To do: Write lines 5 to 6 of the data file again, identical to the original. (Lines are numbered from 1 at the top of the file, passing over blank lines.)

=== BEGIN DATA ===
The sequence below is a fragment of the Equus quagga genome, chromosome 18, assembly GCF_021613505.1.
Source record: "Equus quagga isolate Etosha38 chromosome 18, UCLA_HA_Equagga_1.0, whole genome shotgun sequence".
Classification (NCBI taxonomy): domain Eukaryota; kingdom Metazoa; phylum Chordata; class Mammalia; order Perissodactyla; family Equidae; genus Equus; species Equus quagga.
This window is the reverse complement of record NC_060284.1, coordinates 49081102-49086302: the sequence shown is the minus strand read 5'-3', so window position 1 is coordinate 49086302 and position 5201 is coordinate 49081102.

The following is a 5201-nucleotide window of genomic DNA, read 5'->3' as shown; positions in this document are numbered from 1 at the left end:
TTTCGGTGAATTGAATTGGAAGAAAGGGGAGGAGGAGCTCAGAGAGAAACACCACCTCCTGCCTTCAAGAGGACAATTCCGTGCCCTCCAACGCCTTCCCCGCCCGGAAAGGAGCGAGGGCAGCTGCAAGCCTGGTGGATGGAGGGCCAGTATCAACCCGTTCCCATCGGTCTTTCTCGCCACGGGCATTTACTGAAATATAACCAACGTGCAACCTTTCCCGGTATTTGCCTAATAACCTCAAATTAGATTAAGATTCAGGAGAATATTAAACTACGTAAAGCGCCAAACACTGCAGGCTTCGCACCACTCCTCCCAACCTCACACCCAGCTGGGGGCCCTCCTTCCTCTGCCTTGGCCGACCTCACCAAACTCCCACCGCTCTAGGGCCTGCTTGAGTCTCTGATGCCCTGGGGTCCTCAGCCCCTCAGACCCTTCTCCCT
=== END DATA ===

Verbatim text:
The following is a 5201-nucleotide window of genomic DNA, read 5'->3' as shown; positions in this document are numbered from 1 at the left end:
TTTCGGTGAATTGAATTGGAAGAAAGGGGAGGAGGAGCTCAGAGAGAAACACCACCTCCTGCCTTCAAGAGGACAATTCCGTGCCCTCCAACGCCTTCCCCGCCCGGAAAGGAGCGAGGGCAGCTGCAAGCCTGGTGGATGGAGGGCCAGTATCAACCCGTTCCCATCGGTCTTTCTCGCCACGGGCATTTACTGAAATATAACCAACGTGCAACCTTTCCCGGTATTTGCCTAATAACCTCAAATTAGATTAAGATTCAGGAGAATATTAAACTACGTAAAGCGCCAAACACTGCAGGCTTCGCACCACTCCTCCCAACCTCACACCCAGCTGGGGGCCCTCCTTCCTCTGCCTTGGCCGACCTCACCAAACTCCCACCGCTCTAGGGCCTGCTTGAGTCTCTGATGCCCTGGGGTCCTCAGCCCCTCAGACCCTTCTCCCT